Similar to Parquet, in geospatial we have core, low-level libraries that have done the hard work for us. JTS in Java and GEOS in C++ have existed for around two decades and are very stable! Essentially every geometry library in a higher level language is a binding to GEOS. E.g. Shapely in Python and
sf in R. Rust has a burgeoning project, GeoRust, that will get more stable over time.
Turf and JSTS absolutely have their use cases. For one, they exist today! They're relatively widely used already! But they're also hard to maintain; Turf's activity and contributor base seem to have waned over the years.
Looking down the road, I think there's absolutely a case to bring GEOS or GeoRust to Wasm. GEOS is and GeoRust has the potential to be rock-solid stable libraries. I would suspect they both have potential for performance gains in Wasm over a JS library.
For the point of discussion, let's consider for now that we've decided to write GEOS bindings for WebAssembly. We'll come back to GeoRust at the end.
GEOS is written in C++, which means that the usual way to compile it to WebAssembly is to use Emscripten. In terms of implementation, Christoph's prototype looks like the way to go. You have to tell emscripten to expose the underlying C functions publicly from the Wasm module. Then register those functions from JS.
But at that point you're stuck dealing with low level C functions and managing raw pointers. E.g. to buffer a geometry you have to instantiate the GEOS Geometry object, call the GEOS buffer operation, and then remember to free the memory later. It's a very manual process and, indeed, quite error prone.
As Christoph notes:
What I naïvely expected was that once you'd get GEOS to compile to WASM, you'd automatically be able to use its functions from within JS. But that's not the case. You still need to manually expose each function you'd want to use, define the parameters and return types, allocate memory and clean up after yourself. This is a lot of work and it's far too easy to mess up and produce code that is much slower than necessary when you're not skilled enough in C. Plus, it misses the original idea of having code which is close to the source. Since we're writing the wrapper functions, there's now another layer that potentially introduces bugs, and most importantly, that needs to be maintained.
Yep, that's very on the nose! The difficulty of writing bindings depends on whether you want to make it easy for yourself, the developer, or easy for the user! You could expose a very low level API that forces the user to manage pointers, or put effort into writing user-friendly high-level functions.
This is akin to the GDAL Python bindings vs the Fiona library. They both bind to GDAL's vector IO, but the latter is much higher level than the former because Fiona's developers put in the work to abstract away the C interface, and so Fiona is much easier to use.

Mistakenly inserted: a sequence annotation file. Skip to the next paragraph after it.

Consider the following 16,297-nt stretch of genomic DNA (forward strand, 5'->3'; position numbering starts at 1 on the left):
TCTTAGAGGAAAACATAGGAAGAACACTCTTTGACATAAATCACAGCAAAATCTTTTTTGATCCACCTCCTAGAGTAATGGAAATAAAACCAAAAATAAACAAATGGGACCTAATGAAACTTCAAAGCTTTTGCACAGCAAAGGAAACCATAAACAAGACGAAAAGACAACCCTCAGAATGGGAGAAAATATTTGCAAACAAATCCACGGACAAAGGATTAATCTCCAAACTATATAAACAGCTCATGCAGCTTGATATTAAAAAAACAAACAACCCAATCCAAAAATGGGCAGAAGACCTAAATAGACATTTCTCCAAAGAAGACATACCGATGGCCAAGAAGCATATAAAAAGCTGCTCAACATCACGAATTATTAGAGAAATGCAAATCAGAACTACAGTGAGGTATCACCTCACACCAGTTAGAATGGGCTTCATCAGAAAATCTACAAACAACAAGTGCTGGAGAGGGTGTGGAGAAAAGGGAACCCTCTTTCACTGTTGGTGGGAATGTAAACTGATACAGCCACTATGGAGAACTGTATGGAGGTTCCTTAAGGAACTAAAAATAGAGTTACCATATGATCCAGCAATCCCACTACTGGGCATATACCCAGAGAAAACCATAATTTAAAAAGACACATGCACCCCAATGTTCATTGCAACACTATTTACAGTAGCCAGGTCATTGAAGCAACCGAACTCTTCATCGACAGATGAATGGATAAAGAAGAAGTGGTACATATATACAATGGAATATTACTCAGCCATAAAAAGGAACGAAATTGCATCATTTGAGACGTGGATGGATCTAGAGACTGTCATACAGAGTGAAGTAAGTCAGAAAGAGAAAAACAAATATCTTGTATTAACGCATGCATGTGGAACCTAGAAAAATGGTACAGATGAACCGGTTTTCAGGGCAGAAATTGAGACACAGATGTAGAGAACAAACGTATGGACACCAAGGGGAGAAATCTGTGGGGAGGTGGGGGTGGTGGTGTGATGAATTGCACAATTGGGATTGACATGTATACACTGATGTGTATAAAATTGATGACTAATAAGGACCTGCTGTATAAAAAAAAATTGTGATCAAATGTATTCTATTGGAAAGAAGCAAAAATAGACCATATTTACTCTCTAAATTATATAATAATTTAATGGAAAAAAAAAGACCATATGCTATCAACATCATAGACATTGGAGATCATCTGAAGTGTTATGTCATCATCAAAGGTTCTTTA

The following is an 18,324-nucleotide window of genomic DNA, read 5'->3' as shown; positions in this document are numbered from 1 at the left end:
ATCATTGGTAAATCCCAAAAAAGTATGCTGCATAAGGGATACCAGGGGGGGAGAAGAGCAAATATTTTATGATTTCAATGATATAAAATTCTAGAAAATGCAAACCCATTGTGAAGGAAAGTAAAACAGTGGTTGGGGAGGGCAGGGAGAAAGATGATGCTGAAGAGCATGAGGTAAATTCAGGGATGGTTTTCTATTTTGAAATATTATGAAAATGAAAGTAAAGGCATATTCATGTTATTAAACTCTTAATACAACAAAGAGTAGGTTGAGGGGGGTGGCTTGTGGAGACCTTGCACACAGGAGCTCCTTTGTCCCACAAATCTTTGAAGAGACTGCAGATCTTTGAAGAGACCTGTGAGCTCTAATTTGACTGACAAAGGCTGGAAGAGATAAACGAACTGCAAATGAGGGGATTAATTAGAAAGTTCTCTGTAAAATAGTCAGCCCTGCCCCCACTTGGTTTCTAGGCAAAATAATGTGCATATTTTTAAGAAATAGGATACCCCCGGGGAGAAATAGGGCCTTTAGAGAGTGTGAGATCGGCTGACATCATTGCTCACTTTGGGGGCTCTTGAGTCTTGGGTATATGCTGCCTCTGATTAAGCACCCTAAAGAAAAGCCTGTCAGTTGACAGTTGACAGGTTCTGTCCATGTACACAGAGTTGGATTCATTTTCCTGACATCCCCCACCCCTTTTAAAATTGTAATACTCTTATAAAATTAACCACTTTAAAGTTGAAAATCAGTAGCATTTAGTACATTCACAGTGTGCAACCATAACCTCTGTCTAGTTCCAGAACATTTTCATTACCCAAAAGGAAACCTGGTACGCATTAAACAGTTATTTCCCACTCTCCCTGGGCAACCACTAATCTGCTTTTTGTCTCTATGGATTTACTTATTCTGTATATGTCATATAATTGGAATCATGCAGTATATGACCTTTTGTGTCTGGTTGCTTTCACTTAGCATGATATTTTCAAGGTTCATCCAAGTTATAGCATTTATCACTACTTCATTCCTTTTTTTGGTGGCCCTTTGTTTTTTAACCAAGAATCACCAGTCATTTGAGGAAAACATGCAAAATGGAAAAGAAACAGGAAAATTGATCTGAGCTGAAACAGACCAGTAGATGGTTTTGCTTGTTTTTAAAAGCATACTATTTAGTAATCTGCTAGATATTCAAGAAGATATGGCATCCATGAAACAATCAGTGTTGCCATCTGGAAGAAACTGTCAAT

Christoph further notes:
And the buffer function is not faster than turf's, at least not in the tests I ran. I guess this is mostly due to the fact that I'm currently serialzing the GeoJSON geometry to WKT, then passing it to the WASM context, running the buffer op and then doing the same thing backwards. This is a lot of overhead, and I haven't come up with a way to avoid it.
In any binding you have to consider the cost of moving objects across the C boundary and ideally figure out ways to reduce it.
In Python, Python objects can read outside memory not defined by Python, and non-Python code can read Python objects (as long as it acquires the Global Interpreter Lock).
Moving data between JS and Wasm is in effect the same as moving data between JS and a Web Worker. There are two options:
- A "structured clone". This is able to copy virtually any JS object, but it's expensive; akin to
- However some objects are transferable. This means that they can be shared freely either between the main thread and a web worker or, in this case, across the Wasm boundary. Transfering an object is free because it's essentially just changing the ownership of a pointer. This also means that few objects meet this criteria: mainly just
In Christoph's prototype, it:
- Uses a JS library to serialize every input GeoJSON to WKT.
- Then passes the WKT string to
GEOSGeomFromWKT. This first copies the string to Wasm memory using a structured clone. Then GEOS parses the WKT into a GEOS object and returns to JS the pointer in Wasm memory to the GEOS object.
- Then after the GEOS operation, it passes the pointer of the new GEOS object to